With budgeting season on the horizon for many organisations, there is no denying the economic headwinds. From soaring interest rates to declining demand, many businesses are struggling to maintain their growth trajectories. Complicating matters is the fact that for boards and investors, top-line growth is only part of the picture. Against this monetary background profitability matters.
In any environment where investment capital is no longer free, it is important that a business' operations can fuel themselves, to avoid being hampered by increasing interest payments. For this reason, it is not surprising that many of the conversations at the moment are about budget cuts or staff layoffs.
Are cuts always the best answer? Where they trim non-performing resources or right-size capacity that will demonstrably not be required in the near term, they can make a lot of sense. Yet, when they undermine the organisation's operational efficiency through loss of expertise or capability, they can do a lot of harm. In such cases, businesses would be better served by seeking to transform rather than scale back their operations.
Given the difficulty in increasing profit margins on products and services without the use of subtle price hikes or tricks like shrinkflation, let us consider three areas of major investment where operational efficiency can be increased.
Firstly, while marketing budgets often make tempting targets for cuts, it is important to distinguish between traditional and digital channels. The latter allow for a much greater degree of measurement and targeting and used correctly can greatly increase media efficiency. For instance, artificial intelligence can assist in identifying key attributes of a company's most valuable customers, allowing for targeted advertising across platforms like Google, Snap, and Instagram.
Another area worthy of consideration are repetitive labour intensive tasks, such as processes that involve searching, summarising, or comparing large volumes of documents. Thanks to recent breakthroughs in generative AI, these processes can now be largely automated, with human labour moving up the value chain to focus on validation and editing. Instead of cutting customer care or paralegal headcount, why not empower them with the right tools?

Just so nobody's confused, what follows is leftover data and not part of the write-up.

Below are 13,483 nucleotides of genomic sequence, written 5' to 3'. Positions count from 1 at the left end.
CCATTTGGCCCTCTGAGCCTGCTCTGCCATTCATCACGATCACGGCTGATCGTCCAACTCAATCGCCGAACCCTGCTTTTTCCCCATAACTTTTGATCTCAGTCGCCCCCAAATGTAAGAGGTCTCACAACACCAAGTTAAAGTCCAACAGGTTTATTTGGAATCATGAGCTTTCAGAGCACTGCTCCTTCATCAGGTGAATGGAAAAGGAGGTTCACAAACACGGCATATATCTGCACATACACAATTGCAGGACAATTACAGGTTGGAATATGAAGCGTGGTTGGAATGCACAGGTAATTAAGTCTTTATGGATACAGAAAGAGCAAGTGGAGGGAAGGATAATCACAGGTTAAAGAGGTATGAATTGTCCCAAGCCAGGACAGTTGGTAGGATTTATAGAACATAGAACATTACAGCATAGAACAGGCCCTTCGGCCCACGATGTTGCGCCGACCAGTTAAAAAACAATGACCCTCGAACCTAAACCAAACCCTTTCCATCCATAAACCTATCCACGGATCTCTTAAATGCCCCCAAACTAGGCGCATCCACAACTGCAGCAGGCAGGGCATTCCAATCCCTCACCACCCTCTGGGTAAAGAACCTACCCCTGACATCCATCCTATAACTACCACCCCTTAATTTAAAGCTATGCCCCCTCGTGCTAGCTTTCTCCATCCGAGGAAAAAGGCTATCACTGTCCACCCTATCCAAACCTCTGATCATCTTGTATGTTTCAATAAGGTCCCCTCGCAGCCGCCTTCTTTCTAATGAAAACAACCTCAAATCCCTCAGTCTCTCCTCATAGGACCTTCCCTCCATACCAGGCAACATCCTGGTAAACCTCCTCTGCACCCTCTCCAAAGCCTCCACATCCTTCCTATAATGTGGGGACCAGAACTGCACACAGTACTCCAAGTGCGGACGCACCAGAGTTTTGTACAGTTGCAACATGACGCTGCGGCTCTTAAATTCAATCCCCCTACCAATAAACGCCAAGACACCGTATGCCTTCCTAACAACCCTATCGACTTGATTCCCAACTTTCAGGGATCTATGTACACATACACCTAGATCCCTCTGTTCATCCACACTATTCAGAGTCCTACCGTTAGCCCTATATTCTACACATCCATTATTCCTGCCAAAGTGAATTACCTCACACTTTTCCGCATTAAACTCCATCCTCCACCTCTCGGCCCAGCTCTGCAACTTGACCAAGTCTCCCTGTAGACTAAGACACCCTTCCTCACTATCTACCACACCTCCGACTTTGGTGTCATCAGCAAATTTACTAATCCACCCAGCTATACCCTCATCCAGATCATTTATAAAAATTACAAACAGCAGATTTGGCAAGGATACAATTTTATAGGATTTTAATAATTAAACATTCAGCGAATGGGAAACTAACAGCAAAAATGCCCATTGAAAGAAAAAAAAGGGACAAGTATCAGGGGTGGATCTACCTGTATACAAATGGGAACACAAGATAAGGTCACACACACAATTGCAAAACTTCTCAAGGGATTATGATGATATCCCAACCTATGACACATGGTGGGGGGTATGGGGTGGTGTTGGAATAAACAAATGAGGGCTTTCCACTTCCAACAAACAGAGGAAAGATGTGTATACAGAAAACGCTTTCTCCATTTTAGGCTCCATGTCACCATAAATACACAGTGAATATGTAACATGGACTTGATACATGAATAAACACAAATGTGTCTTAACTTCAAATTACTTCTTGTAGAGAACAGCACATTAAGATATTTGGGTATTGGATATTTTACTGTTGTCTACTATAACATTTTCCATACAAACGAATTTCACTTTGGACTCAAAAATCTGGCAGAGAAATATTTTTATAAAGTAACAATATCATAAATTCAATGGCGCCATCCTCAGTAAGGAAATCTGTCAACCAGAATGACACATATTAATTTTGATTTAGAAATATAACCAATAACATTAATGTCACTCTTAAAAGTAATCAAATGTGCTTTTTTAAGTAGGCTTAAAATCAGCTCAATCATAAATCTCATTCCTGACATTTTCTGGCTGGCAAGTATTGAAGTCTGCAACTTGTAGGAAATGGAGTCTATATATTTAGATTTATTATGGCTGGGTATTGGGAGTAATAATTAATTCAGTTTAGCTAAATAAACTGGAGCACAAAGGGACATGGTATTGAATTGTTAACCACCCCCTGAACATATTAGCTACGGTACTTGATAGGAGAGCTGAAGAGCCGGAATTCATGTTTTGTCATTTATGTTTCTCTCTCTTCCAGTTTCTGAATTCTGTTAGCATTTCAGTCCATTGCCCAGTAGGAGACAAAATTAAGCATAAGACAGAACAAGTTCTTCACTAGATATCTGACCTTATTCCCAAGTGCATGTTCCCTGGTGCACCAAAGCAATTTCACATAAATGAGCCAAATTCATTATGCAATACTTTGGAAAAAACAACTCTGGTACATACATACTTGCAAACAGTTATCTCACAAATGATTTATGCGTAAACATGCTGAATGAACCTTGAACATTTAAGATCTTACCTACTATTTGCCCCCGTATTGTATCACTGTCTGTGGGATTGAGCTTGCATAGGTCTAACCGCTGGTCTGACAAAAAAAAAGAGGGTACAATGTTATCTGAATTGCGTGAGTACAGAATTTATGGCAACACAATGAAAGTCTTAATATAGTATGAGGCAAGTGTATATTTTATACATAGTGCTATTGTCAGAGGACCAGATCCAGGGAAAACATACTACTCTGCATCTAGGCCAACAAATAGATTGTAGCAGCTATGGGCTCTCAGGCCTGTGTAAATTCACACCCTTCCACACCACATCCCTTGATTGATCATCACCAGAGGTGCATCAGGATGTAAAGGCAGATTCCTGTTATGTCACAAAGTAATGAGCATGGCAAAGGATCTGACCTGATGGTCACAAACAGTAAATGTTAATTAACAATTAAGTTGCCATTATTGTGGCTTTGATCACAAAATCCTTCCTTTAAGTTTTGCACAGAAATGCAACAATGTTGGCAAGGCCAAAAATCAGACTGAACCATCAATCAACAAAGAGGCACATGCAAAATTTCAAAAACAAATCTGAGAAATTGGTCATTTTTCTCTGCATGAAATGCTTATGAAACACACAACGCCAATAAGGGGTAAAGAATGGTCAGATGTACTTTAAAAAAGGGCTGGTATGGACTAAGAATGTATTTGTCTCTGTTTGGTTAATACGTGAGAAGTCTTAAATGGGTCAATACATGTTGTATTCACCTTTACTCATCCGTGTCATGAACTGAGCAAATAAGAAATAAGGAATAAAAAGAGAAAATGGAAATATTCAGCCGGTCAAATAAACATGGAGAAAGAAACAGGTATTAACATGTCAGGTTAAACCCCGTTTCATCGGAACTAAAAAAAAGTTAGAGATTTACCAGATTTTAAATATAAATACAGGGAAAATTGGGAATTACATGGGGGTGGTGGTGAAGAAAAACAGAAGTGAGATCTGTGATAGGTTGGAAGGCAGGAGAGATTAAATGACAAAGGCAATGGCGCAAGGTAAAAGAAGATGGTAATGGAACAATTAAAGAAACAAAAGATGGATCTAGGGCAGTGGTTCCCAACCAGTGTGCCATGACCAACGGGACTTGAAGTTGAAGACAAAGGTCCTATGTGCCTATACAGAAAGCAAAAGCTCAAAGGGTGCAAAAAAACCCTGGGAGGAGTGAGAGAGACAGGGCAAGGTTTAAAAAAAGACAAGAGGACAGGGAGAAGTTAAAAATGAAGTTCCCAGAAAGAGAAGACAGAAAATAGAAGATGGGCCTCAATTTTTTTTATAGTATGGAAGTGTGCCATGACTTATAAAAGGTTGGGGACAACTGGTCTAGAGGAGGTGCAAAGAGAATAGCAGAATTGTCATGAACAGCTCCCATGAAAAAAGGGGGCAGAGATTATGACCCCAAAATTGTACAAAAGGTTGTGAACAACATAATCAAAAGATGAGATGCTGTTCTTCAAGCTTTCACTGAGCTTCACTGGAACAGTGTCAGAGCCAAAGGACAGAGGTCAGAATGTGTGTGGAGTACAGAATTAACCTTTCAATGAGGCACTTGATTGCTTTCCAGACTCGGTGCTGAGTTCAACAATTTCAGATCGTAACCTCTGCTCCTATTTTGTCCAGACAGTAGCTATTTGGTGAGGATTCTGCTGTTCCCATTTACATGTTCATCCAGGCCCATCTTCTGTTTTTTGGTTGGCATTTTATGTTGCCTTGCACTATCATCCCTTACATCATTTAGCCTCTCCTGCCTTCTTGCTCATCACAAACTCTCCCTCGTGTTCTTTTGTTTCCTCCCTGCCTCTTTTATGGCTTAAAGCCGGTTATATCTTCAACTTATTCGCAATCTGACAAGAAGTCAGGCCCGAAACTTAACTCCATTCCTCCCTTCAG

Finally, if one casts a critical eye on how strategic ambition relates to practical reality, it is easy to find major unlocks. For example, how many business purport to be customer-centric, yet do not even have a single view of their customer? Similarly, how many manufacturers are blindsided by supply chain challenges that could have been resolved with a more granular, timely, or connected view of their business? Solutions to these problems are readily available.
These three examples illustrate that for businesses of a certain size, the required investments – usually less than $5M – will easily pay for themselves within the first year of operation. In other words, if you want to drive profitable growth, there is a real opportunity to do so through smart investment, and not haphazard cost cutting fueled by fear or uninspired management.
Organisations can learn valuable lessons from the 1980s TV show Hill Street Blues which spawned the catch-phrase "Let's do it to them, before they do it to us!" Businesses who fail to seize the initiative and transform themselves will face increasing pressure to reduce costs through brute force measures like blanket budget cuts and headcount freezes. Those that channel some of that Hill Street attitude will have a significant competitive advantage in the years to come.
Cover photo by Andrej Lišakov.
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